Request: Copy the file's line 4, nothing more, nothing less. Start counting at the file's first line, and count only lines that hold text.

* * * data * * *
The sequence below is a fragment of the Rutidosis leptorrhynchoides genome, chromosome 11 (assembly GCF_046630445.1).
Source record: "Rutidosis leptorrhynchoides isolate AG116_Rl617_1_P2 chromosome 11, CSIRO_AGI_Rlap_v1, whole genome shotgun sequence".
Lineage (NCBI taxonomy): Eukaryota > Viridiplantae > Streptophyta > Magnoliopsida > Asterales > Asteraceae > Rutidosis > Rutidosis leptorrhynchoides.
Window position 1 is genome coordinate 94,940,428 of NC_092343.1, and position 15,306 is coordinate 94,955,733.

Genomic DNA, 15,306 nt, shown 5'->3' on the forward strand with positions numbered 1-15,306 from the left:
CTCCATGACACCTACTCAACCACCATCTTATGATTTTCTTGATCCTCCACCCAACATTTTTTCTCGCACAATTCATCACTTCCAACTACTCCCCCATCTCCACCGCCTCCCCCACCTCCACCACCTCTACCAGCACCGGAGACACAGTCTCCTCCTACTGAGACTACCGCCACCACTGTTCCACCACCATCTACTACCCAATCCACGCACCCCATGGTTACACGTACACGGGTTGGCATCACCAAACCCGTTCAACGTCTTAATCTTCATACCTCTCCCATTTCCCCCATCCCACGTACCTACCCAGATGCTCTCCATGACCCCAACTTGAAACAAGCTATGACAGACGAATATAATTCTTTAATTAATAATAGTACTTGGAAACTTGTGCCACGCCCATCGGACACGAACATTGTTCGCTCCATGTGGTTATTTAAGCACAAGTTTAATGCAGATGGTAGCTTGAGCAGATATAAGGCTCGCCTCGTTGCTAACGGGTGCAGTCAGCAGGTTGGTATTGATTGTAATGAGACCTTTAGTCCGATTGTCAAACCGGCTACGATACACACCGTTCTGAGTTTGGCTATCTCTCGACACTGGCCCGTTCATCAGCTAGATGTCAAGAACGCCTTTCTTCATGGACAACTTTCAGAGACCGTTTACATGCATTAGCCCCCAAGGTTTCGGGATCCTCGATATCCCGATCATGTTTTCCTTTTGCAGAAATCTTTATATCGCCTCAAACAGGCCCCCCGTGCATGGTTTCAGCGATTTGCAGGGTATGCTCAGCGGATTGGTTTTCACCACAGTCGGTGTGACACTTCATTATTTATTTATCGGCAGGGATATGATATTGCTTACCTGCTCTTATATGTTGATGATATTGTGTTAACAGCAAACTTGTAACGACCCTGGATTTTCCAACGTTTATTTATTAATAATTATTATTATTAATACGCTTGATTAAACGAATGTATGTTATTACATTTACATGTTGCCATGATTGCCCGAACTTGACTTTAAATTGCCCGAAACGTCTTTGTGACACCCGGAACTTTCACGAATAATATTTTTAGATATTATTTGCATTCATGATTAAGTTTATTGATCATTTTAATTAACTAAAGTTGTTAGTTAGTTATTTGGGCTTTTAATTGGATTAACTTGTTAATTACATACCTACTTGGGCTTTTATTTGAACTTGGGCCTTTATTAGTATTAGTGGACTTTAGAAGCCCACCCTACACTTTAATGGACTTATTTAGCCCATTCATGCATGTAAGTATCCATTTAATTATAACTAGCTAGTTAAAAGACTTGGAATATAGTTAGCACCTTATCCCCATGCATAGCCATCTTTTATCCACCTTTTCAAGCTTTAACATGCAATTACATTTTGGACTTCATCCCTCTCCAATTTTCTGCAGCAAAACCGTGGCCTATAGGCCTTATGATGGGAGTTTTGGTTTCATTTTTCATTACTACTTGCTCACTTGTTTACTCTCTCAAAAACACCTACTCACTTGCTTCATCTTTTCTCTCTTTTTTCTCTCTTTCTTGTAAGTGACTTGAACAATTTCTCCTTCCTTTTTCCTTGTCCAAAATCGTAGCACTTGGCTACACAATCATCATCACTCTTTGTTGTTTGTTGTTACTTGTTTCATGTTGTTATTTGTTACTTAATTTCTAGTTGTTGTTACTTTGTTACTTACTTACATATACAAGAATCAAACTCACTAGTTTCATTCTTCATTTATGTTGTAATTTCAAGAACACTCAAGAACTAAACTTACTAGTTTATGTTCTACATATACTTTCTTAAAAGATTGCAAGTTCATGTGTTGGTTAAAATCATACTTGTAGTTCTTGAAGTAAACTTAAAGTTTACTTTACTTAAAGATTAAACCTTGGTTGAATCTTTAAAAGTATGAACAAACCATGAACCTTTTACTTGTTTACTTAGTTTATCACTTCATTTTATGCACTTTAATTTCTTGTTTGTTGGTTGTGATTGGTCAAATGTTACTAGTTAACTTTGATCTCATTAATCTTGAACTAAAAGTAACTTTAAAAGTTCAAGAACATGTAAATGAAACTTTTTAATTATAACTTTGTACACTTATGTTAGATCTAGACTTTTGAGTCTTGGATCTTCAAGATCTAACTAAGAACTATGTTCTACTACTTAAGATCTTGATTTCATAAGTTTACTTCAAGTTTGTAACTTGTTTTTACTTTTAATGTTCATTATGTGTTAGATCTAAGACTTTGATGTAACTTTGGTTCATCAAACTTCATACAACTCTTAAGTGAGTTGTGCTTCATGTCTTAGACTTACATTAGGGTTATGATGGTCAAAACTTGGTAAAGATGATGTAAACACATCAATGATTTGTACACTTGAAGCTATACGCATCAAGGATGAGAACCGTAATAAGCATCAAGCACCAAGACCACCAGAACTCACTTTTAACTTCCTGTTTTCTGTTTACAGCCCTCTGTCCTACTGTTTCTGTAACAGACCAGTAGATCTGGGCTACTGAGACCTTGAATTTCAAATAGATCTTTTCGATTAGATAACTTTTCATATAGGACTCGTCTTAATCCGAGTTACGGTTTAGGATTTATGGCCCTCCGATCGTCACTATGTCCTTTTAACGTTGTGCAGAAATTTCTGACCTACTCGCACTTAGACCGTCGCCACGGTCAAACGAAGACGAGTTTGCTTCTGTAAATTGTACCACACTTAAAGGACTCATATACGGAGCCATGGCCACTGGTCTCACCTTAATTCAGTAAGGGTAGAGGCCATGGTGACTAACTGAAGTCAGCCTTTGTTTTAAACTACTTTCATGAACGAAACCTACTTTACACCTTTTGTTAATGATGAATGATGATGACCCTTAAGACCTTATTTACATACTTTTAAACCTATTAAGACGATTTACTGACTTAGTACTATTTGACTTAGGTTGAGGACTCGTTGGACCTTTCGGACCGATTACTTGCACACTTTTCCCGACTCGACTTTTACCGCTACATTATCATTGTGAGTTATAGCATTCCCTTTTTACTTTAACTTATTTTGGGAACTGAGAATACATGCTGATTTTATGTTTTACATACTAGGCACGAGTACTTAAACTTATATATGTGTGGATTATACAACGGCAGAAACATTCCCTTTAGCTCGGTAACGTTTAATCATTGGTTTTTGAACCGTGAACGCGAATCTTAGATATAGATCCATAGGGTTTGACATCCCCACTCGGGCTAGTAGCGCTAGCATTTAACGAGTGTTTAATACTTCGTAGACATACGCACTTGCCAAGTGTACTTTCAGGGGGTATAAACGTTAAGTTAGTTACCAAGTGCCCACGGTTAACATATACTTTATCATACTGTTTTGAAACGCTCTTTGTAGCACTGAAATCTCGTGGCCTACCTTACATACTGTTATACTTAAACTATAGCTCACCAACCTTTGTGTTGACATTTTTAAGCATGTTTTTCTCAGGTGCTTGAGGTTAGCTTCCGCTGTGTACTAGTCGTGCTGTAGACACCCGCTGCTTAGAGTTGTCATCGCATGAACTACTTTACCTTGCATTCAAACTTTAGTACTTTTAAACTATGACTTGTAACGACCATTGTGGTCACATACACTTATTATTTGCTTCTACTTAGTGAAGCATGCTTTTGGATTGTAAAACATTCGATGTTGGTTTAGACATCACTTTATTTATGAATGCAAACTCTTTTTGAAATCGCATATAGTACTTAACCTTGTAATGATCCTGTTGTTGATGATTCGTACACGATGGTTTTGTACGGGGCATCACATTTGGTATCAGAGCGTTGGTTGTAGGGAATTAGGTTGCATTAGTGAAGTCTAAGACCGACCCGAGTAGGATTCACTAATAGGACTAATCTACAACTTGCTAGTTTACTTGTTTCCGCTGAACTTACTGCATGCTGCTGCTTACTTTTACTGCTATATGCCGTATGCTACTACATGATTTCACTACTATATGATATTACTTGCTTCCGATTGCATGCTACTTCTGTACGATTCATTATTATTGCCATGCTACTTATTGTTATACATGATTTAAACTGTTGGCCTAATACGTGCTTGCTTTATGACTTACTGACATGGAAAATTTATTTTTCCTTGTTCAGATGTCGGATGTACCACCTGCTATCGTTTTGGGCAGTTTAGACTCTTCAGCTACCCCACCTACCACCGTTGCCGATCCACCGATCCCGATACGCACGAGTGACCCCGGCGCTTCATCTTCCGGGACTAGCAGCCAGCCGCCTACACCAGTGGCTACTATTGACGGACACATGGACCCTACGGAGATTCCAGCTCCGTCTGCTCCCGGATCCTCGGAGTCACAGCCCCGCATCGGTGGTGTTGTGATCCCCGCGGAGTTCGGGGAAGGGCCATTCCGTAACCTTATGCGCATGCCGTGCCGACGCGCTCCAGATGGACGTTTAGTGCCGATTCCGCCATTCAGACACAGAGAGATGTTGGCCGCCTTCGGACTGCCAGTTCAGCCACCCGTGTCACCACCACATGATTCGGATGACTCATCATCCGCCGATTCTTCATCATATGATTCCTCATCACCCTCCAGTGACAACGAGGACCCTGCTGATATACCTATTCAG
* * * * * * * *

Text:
Window position 1 is genome coordinate 94,940,428 of NC_092343.1, and position 15,306 is coordinate 94,955,733.